My Neighborhood in North London
Our flat is on a busy road in North London, one of the main thoroughfares connecting two neighborhoods together. Jamaican and Polish barber shops coexist across the road from each other, while betting houses compete with the endless numbers of Turkish kebab shops for the last five pound note in your pocket. The kind of shops that sell you any kind of junk you can imagine hustle for your business. A dance club across the street periodically pounds with music some nights until dawn. An abandoned National Health Service clinic takes up two storefronts, lending a slightly forlorn ambiance to the street.
The Turkish and Polish convenience stores attempt to poach each other’s customers advertising items on offer with handwritten signs on fluorescent tag boards. In the summer, large bins of watermelon sit out front, driving down the prices between the shops. The Turkish men’s social club that’s below our flat displays a sign that says ‘Members Only.’ What was a furniture store when we moved in, is now one of the three Turkish men’s social clubs on our street. Next door to the social club is a Jamaican barber shop, the boisterous community hang out for whole families.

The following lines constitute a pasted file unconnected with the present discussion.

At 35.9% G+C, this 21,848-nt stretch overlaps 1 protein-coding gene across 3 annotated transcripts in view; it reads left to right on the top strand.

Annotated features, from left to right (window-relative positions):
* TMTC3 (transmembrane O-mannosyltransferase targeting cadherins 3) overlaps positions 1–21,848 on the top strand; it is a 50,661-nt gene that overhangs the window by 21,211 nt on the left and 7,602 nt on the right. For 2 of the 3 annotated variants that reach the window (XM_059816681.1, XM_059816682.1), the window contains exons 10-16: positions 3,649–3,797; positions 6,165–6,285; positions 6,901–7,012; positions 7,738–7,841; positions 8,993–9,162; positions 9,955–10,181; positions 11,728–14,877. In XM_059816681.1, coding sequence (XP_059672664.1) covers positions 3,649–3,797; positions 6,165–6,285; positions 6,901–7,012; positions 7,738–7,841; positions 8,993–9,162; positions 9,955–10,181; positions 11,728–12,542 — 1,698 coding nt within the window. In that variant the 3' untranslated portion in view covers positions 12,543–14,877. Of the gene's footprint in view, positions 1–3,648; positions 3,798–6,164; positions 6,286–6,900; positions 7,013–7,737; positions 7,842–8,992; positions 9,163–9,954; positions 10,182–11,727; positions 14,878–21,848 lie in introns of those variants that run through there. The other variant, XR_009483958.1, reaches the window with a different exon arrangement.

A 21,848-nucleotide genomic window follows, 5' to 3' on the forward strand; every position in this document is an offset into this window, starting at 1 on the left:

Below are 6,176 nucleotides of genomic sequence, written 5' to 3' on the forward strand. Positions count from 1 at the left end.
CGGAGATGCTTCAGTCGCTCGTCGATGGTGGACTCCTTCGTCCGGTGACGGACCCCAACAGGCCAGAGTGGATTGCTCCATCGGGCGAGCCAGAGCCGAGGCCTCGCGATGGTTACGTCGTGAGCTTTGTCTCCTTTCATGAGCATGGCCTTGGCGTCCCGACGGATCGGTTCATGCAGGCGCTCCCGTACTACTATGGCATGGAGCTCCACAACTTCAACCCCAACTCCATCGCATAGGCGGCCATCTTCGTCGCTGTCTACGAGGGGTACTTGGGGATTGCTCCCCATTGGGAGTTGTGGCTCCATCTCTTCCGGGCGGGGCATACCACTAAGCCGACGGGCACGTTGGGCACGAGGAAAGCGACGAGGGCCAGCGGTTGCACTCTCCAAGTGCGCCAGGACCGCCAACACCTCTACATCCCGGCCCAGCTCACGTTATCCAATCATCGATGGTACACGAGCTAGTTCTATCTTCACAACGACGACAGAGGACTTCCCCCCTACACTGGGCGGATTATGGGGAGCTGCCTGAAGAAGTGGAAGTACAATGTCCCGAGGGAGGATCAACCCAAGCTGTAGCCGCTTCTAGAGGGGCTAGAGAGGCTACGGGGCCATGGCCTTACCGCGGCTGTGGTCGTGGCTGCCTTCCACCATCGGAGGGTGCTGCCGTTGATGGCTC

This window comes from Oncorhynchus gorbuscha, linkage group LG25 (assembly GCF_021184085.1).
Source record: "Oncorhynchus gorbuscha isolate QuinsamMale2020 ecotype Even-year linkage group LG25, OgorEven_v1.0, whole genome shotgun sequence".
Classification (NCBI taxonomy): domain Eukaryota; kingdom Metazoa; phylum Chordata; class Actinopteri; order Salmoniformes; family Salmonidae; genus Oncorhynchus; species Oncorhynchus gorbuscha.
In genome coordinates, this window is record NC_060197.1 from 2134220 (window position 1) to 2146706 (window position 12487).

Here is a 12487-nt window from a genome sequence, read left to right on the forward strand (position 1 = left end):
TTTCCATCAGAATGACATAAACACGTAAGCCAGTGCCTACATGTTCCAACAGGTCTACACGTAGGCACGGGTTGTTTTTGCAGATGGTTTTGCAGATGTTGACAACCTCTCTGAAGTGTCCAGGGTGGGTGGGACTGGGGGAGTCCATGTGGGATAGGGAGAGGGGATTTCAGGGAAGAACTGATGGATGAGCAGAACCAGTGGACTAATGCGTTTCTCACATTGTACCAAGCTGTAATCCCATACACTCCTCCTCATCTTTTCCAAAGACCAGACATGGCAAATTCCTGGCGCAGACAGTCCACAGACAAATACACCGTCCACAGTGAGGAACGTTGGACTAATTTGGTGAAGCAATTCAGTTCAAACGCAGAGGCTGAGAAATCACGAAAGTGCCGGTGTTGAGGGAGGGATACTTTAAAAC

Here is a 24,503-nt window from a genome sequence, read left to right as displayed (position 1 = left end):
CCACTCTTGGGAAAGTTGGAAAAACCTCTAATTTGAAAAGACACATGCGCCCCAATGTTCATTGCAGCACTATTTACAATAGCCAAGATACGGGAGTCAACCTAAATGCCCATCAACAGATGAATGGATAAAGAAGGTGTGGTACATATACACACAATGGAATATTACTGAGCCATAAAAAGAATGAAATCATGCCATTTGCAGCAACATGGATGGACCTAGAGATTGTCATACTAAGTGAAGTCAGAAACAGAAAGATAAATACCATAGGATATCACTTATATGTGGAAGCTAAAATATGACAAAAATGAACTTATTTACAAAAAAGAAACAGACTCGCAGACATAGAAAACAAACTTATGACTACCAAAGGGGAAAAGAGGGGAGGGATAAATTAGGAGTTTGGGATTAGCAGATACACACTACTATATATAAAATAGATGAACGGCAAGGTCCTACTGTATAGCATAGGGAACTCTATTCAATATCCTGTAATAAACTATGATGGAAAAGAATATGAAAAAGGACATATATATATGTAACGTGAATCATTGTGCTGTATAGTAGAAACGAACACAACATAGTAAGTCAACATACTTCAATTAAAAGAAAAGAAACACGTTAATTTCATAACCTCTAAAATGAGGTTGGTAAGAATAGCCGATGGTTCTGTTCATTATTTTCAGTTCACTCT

This main thoroughfare becomes a Caribbean neighborhood farther down the road. Shops sell plantains and vegetables I don’t recognize. Women wearing beautifully colored and patterned dresses and headscarves brighten the pervasive gray color that is this country. Large delivery trucks park on the side of the crowded street, red double-decker buses honk impatiently waiting to pass. Men wearing white butchers outfits sling carcasses over their shoulders and carry them from the neat rows hanging on hooks in the truck to the shop, their aprons stained with old brown blood.
The smell of rancid meat walking past all the butcher shops nauseates me, and the high-pitched scream of the butcher’s saw going through bone makes me cringe. Shops that sell hair wigs, chicken and chips, and Caribbean bakeries distract me as I hold my breath. Pubs you just wouldn’t go into with broken windows held together with tape and shabby interiors have drunk men standing in their doorways clutching a pint and looking ready for a fight.
The neighborhood is made up of so many co-existing cultures. It is becoming more interspersed with people, like myself, who are outsiders in this enclave of people who were once outsiders themselves in this English town. This has become my home.